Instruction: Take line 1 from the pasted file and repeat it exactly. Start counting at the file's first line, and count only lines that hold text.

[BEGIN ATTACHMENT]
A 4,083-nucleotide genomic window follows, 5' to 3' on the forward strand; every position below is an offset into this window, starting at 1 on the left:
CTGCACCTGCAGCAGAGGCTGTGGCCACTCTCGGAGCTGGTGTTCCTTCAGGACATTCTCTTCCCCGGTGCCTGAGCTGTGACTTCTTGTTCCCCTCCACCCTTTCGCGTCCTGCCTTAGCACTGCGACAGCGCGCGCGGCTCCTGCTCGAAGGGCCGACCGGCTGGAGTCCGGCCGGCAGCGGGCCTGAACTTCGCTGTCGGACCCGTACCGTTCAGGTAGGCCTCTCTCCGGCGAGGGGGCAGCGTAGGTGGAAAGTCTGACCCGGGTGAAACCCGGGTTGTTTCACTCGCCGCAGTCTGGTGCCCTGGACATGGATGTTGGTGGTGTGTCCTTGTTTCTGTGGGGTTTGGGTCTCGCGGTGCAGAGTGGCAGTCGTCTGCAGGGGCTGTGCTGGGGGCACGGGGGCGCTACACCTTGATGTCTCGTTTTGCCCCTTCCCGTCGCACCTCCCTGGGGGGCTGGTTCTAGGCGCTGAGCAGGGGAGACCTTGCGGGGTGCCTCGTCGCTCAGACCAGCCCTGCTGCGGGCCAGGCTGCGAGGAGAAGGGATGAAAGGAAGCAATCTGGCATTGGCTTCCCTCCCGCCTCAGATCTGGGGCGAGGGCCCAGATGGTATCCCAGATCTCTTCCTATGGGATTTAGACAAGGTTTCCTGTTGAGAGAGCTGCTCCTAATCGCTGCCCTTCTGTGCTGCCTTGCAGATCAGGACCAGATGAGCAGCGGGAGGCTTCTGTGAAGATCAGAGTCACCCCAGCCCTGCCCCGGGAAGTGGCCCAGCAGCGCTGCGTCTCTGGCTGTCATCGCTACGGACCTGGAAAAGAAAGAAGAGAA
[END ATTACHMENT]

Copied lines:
A 4,083-nucleotide genomic window follows, 5' to 3' on the forward strand; every position below is an offset into this window, starting at 1 on the left: